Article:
by Maria Porges
Coming to grips with the damage we have done to the natural world is almost impossible. Yet through words and, especially through images, we keep on trying. At least, that’s what we tell ourselves, as we peruse threads of disaster porn on cell phones and computers, until we can take no more and look away.
In unframed panoramic photomontages and a series of mesmerizing videos, Deborah Oropallo wields these accumulations of images in ways that cut through the vertiginous mental and emotional overload. In Dark Landscapes for a White House, fragmented and stacked pictures of loss and violence —human and environmental — reveal, as if by magic, the awful truths behind the daily onslaught to which we are subjected.
Oropallo has been refining her touch with this digital approach to image making for more than 15 years. Originally trained as a painter, she began moving away from the brush somewhere around the early 2000s, in photographically based industrial images printed on canvas. Soon afterwards, she began considering questions of gender and power by
superimposing female figures in bondage wear or scanty lingerie over traditional portraits of men: nobility, politicians and empire builders. More recently, using the same methods, she created a series of works that employed fairy tales as a point of departure, forcing viewers to consider the underlying meanings of such stories.
As the exhibition title suggests, she has left portraiture behind for the classic genre of landscape. These works depict the rape of the physical world and the apocalyptic consequences. Oropallo acquires source images for these works by scouring online news sources for photos of catastrophic events: floods, melting polar ice, massive fires, oil spills and car bombings – lenses through which she appraises the moral terrain of the 21st century. Sometimes one image is visible through another, like a computer-age palimpsest, a notable example being the layers of figures drenched chest-high in water in Deluge. In other works, she stitches together many images to create a larger scene, like the empty Oval Office pictured in Oval O. In this, a second set of images float ghostlike over the immediately recognizable space, reduced here to its parquet flooring and curving walls: translucent American flags in which only the white stripes remain.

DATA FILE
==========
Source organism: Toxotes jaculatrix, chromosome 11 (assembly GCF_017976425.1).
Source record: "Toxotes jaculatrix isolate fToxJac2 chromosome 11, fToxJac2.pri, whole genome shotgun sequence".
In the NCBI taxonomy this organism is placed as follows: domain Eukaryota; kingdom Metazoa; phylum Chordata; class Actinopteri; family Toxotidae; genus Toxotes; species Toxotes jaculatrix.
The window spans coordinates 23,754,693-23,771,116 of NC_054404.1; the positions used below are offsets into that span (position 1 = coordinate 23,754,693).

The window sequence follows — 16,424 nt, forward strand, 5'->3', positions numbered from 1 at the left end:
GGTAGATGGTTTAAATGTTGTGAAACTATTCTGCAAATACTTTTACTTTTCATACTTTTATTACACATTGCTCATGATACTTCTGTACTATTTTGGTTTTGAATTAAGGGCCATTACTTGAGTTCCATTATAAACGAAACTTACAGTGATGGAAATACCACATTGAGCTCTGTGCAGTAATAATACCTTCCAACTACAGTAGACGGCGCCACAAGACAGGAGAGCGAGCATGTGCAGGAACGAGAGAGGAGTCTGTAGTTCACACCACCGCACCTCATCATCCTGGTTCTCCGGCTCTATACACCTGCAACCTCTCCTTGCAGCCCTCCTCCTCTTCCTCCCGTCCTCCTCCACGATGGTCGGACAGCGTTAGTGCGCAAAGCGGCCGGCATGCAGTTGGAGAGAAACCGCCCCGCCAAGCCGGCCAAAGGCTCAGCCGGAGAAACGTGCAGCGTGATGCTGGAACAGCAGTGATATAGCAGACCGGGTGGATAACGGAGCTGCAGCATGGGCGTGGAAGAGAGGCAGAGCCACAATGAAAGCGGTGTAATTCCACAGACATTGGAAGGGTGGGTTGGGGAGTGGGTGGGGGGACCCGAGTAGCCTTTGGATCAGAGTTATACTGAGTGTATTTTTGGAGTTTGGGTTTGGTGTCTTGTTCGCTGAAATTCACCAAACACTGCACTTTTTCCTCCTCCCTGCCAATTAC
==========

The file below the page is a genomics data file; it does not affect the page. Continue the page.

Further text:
In Rogue, a crowd of forensic experts clad in hazmat suits — harvested from multiple images of car bombings — seem equally insubstantial. The wrecked, burned hulk of a car in the center of the composition is almost hidden by the perversely angelic-looking emergency responders.
Only one piece in the show, Blazes, is presented in the traditional form of stretched canvas. It depicts multiple white clapboard houses burned to shells in wildfires last fall in northern California, against a disturbingly benign-looking backdrop of blue skies and verdant lawns. An odd flicker of debris seems to be flying through the air, like ash carried on the wind, resembling nothing so much as static in transmission or (more quaintly) scratching on a negative. It puts us further from the events being portrayed. At 69 x 120 inches, this piece is the visual centerpiece
and the largest work on view, though in some ways it seems to point more towards the artist’s past than to her future. That surely lies in the arena of video, as demonstrated by the four works viewable either in the darkened media room or on a flat screen in the front of the gallery.